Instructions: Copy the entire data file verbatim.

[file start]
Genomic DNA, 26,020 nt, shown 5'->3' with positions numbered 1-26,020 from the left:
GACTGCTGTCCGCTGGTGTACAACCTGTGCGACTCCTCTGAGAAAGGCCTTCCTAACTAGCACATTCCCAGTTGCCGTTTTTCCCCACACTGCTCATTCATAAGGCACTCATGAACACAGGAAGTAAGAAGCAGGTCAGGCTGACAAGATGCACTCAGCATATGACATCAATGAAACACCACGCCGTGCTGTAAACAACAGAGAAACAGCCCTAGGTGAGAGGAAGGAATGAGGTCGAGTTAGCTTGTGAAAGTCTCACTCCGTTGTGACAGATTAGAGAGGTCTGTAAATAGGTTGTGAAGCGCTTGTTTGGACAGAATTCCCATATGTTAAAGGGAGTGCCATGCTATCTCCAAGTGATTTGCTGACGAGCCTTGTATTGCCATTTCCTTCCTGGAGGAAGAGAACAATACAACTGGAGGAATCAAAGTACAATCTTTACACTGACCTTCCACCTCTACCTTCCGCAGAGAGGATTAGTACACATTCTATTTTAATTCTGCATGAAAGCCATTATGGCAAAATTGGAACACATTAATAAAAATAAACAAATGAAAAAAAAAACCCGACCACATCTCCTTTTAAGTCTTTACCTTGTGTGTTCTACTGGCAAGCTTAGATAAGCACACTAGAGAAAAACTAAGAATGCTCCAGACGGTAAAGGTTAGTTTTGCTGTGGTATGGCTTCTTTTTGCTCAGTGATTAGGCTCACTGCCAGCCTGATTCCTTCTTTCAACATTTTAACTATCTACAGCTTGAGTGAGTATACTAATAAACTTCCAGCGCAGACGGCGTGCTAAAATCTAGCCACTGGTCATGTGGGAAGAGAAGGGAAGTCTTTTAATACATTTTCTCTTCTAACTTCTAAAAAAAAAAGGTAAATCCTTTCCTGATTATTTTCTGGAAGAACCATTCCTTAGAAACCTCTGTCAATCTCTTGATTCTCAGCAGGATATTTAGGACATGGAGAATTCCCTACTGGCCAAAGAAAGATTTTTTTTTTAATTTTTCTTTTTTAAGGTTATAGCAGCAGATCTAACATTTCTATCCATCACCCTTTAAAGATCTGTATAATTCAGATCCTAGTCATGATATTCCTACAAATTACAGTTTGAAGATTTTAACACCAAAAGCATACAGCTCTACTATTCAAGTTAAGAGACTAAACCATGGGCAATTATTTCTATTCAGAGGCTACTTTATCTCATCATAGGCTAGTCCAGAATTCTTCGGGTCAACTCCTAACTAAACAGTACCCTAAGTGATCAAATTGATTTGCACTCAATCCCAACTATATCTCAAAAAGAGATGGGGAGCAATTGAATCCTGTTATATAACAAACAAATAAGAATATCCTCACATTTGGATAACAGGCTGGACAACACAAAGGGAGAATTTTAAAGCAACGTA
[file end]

Genomic DNA, 26,020 nt, shown 5'->3' with positions numbered 1-26,020 from the left:
GACTGCTGTCCGCTGGTGTACAACCTGTGCGACTCCTCTGAGAAAGGCCTTCCTAACTAGCACATTCCCAGTTGCCGTTTTTCCCCACACTGCTCATTCATAAGGCACTCATGAACACAGGAAGTAAGAAGCAGGTCAGGCTGACAAGATGCACTCAGCATATGACATCAATGAAACACCACGCCGTGCTGTAAACAACAGAGAAACAGCCCTAGGTGAGAGGAAGGAATGAGGTCGAGTTAGCTTGTGAAAGTCTCACTCCGTTGTGACAGATTAGAGAGGTCTGTAAATAGGTTGTGAAGCGCTTGTTTGGACAGAATTCCCATATGTTAAAGGGAGTGCCATGCTATCTCCAAGTGATTTGCTGACGAGCCTTGTATTGCCATTTCCTTCCTGGAGGAAGAGAACAATACAACTGGAGGAATCAAAGTACAATCTTTACACTGACCTTCCACCTCTACCTTCCGCAGAGAGGATTAGTACACATTCTATTTTAATTCTGCATGAAAGCCATTATGGCAAAATTGGAACACATTAATAAAAATAAACAAATGAAAAAAAAAACCCGACCACATCTCCTTTTAAGTCTTTACCTTGTGTGTTCTACTGGCAAGCTTAGATAAGCACACTAGAGAAAAACTAAGAATGCTCCAGACGGTAAAGGTTAGTTTTGCTGTGGTATGGCTTCTTTTTGCTCAGTGATTAGGCTCACTGCCAGCCTGATTCCTTCTTTCAACATTTTAACTATCTACAGCTTGAGTGAGTATACTAATAAACTTCCAGCGCAGACGGCGTGCTAAAATCTAGCCACTGGTCATGTGGGAAGAGAAGGGAAGTCTTTTAATACATTTTCTCTTCTAACTTCTAAAAAAAAAAGGTAAATCCTTTCCTGATTATTTTCTGGAAGAACCATTCCTTAGAAACCTCTGTCAATCTCTTGATTCTCAGCAGGATATTTAGGACATGGAGAATTCCCTACTGGCCAAAGAAAGATTTTTTTTTTAATTTTTCTTTTTTAAGGTTATAGCAGCAGATCTAACATTTCTATCCATCACCCTTTAAAGATCTGTATAATTCAGATCCTAGTCATGATATTCCTACAAATTACAGTTTGAAGATTTTAACACCAAAAGCATACAGCTCTACTATTCAAGTTAAGAGACTAAACCATGGGCAATTATTTCTATTCAGAGGCTACTTTATCTCATCATAGGCTAGTCCAGAATTCTTCGGGTCAACTCCTAACTAAACAGTACCCTAAGTGATCAAATTGATTTGCACTCAATCCCAACTATATCTCAAAAAGAGATGGGGAGCAATTGAATCCTGTTATATAACAAACAAATAAGAATATCCTCACATTTGGATAACAGGCTGGACAACACAAAGGGAGAATTTTAAAGCAACGTA